"Dad, I Have a New Boyfriend" (Make Friends)

"Dad, I Have a New Boyfriend" (Make Friends)

Friendships in pre-school age (psychosocial development)

Friendships are important for children, they are the perfect training ground for developing social skills. Friendships also increase your child's self-confidence. The contact with peers is also so important because your child will grow from these relationships. As parents, you can only fulfill this to a limited extent, since you represent a kind of authority figure and, above all, have an educational mandate to fulfill. Through friendships, children learn things that are otherwise difficult to teach, e.g. to trust a friend, to show feelings, to make compromises, to stand up for their beliefs and also to deal with conflicts. 

Friendships look different at every age, including children.

Children usually make their first friendships around the age of three. At this age, the choice of friends is usually still quite arbitrary. It is often chosen based on who is currently playing with you, who is sharing, who likes the same games. In addition, the friend must be "just nice". Friendships are usually made quickly at kindergarten age, but they are also ended just as quickly.  


This is how preschoolers make friends 

The first friendships usually develop in kindergarten or on the playground. In order to “get close” to other children, children usually first observe from a safe distance. If the children's verbal skills are not quite as mature, they have non-verbal tactics to get in touch with other children. For example, they imitate the behavior of the other children, try to draw attention to themselves by shouting, or integrate themselves directly into the game. It may also be that the child starts sharing their toys with the others in order to socialize. Usually that's enough and the spell is broken. Because, as mentioned above, friendships form very quickly in kindergarten age.


What can I do if my child finds it difficult to make friends

give to your child Time. Normally, children find out for themselves how to get in touch with other children. It is also a question of type how quickly a child comes into contact with others. Introverted children tend to take a little longer to reach out to other children, and that's absolutely nothing to worry about. You should refrain from requests such as "don't be so rude, go to the other children and ask if you can play with them!" because they can make your child feel uncomfortable or pushed by you, although they are not yet ready for it feels ready.

if your child introvert or shy, it is advisable to adjust the setting for your child. Many children find it easier to get in touch with individual children. You can support it here by inviting a child to your home. In the best case, your child has already expressed an interest in the other child. Your child will find it easier to open up and interact with the other child in a familiar setting.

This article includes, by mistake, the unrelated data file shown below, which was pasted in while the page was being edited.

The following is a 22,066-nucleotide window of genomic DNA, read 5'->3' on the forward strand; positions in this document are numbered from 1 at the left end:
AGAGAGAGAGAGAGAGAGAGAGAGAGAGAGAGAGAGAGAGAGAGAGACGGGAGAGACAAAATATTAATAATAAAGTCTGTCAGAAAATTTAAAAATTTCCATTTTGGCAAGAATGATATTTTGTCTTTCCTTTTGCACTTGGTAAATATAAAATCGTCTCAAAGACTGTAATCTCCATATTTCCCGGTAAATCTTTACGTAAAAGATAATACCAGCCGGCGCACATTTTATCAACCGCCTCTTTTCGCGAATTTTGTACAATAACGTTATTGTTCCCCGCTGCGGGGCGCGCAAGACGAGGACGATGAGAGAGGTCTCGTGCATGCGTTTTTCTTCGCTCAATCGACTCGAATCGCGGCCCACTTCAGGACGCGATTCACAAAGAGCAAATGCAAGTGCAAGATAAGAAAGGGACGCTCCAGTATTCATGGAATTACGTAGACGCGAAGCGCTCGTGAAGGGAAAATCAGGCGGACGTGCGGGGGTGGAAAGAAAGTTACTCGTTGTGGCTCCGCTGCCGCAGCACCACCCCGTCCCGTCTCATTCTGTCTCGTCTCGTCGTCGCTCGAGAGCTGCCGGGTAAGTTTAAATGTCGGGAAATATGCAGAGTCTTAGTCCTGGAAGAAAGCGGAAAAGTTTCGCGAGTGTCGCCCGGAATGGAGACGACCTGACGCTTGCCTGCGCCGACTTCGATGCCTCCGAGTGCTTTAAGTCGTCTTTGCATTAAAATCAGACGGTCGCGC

Promote the play ability your child. In kindergarten, friendships are usually made through playing, which is why children with creative play ideas are usually very popular very quickly. You can encourage your child's ability to play by playing with them imaginatively, so to speak, practicing playing. The point here is not that you actively play with your child for hours, but that you and your child look for ideas and suggestions for games that they can then implement on their own or with other children. For example, at the age of three to five years, dressing up or building caves are an absolute classic, you should of course have the appropriate equipment for this.

Show your child that friendships are something Valuable are. Maintain your contacts with friends and relatives yourself. Your child should see that having friends is very rewarding and brings joy.

Invite friends over regularly, show your child the role as Your Hosts. If your child has friends over, be a good host too, but you should withdraw when the time comes and let the children be alone.

Show Interest to your child's friends. Ask about them, ask what they have experienced together. Of course, it shouldn't be a round of questions but showing your child that friendships are something important and worth talking about.

Discuss with your child Behaviorsthat are important in a friendship. For example, you should talk about what happens when conflicts arise, that on the one hand it is important to stand up for yourself, but on the other hand compromises have to be made. The topic of sharing is also part of a friendship. If you see behaviors in your child that make it difficult for them to make friends (e.g., they are very bossy), discuss these behaviors with them. As you do this, be calm and appreciative, explaining how others (in this case, you) feel about your child engaging in these behaviors.

You cannot and should not influence whether your child is more of a loner or feels more comfortable in a group. Remember, your child is a unique individual with their own needs, and most importantly, your child happy and carefree can be.

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